In retrospect, I’m not the most likely candidate to be writing about elements of violin pedagogy. On paper my credentials appear respectable, if not even remarkable: a performance with the London Philharmonic Orchestra; collaborations with Marin Alsop – but like most musical CVs, those accomplishments require an extremely narrow interpretation of circumstance to be strictly true. Suffice to say both instances were within the context of el Sistema programs and collaborative performances, and I remained resolutely in first position throughout both as befitting the extent of my training: Suzuki Book 1, completed ten years ago.
A little bit of distance from the topic wasn’t such a bad thing in this case. Being a relative neophyte to the world of violin pedagogy, I was able to approach the issue of using mock or proto-violins to start students with an eye relatively unjaundiced by my own training (or lack thereof). This was a topic I wanted to examine as part of a personal effort to avoid the emergence of unfounded “Mahlerian” traditions in el Sistema programs, the unthinking “we do it because we’ve always done it” or “we do it because we saw someone else do it,” both of which are ultimately irresponsible in any context, let alone pedagogy.
Doing the research for this article was a fascinating journey, and I do want to thank Susan Jarvis (NEC), Nikki Shorts (HOLA), Rachel Fabulich (Pasadena Conservatory) Winston Collaco (Child’s Play India, Goa) and Joel Smirnoff (CIM) for their time and responses. I wish I’d had 10,000 words, as opposed to 2,000, to do justice to everyone. I particularly regret that the nature and specific scope of the article precluded the reproduction of many of Joel’s extremely thoughtful remarks on the science of violin playing, which were fascinating. That said, although I’m not able to link to the article here as yet due to the agreement with The Strad, the paralipomena are mine to do with as I please, and I’ve reproduced below a previously-unpublished segment of Joel’s interview for its interest, value and validity to all music teachers on some level.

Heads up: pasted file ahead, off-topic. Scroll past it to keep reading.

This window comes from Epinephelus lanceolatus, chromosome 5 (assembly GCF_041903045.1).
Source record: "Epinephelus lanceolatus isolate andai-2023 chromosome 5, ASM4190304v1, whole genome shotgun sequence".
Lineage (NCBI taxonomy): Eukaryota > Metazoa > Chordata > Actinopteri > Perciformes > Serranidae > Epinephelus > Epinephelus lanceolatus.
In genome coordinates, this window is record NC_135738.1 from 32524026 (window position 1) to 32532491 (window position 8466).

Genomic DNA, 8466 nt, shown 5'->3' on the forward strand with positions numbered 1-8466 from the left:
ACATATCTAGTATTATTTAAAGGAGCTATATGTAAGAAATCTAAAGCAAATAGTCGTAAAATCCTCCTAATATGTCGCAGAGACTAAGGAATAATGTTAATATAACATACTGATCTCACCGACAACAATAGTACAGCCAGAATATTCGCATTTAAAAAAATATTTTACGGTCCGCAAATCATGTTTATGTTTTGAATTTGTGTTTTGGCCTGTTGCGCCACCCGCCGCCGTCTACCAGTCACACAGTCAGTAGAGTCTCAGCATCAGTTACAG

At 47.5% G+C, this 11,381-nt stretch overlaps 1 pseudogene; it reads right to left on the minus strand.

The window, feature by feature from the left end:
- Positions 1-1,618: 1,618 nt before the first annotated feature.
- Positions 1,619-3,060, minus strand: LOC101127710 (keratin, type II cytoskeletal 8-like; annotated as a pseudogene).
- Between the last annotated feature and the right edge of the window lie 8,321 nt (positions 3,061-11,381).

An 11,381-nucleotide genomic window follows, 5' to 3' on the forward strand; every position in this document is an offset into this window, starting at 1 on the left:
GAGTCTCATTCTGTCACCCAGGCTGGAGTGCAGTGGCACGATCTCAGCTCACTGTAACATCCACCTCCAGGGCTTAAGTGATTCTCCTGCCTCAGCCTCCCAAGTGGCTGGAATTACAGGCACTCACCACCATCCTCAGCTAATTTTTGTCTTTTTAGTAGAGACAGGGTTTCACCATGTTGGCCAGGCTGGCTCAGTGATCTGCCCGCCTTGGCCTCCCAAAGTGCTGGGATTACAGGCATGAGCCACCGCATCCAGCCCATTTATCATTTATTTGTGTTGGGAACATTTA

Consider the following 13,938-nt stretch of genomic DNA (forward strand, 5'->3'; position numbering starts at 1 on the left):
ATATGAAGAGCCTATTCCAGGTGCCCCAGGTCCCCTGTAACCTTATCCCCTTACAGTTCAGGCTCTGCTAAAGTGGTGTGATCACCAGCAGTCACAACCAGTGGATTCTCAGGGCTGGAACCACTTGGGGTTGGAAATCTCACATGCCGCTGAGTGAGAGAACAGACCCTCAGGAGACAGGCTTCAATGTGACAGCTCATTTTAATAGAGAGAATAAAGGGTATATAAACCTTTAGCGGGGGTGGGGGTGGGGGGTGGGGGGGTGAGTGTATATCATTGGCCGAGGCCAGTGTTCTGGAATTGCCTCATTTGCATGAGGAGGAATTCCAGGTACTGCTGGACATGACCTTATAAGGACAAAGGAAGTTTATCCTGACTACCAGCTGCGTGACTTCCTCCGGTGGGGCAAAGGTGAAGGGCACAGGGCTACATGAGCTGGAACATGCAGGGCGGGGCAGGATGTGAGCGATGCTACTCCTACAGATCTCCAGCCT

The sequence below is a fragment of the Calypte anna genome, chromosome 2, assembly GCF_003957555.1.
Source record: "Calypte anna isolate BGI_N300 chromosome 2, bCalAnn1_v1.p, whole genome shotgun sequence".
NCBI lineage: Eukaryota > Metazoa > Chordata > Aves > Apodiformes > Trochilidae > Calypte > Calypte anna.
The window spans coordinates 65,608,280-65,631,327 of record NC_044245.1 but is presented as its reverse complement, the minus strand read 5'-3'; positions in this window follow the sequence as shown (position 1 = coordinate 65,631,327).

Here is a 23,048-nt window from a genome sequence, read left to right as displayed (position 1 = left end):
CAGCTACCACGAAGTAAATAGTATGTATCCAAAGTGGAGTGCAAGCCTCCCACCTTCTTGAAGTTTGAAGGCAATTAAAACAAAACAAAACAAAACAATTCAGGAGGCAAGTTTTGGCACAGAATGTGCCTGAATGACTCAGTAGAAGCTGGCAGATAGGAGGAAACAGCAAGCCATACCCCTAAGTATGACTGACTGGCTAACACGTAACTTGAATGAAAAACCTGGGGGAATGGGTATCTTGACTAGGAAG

“As far as mock up string instruments, I remember when I was a kid I had a plastic violin at first, my father was a fiddle player, but I finally got a wooden violin when I was five. The fact is that it doesn’t really matter what the body of the instrument sounds like to a very young person. The reason that it works, what we’re talking about in music and what we have to continue to refine, is the act of measurement. In other words, you’re measuring distances with the fingers of the left hand of the violin. They’re extremely small, sometimes not entirely visible, but in general the measurements are miniscule and aren’t seen visibly but felt (physically) . And the same with the bow: the bow is a certain length. We try to divide the bow over time, that’s another measurement, and then as you become more and more refined, you talk about measuring bow speed, the relationship of the bow to the bridge – so there are other measurements there.
If (the students) have in their two hands and their two arms an instrument that allows them to begin the process of honing their sense of measurement, then it’s workable. Even at the cardboard level , the papier-mâché level, that process of measurement is the fascination and the challenge – the beginning , middle and end of the discipline of violin playing.”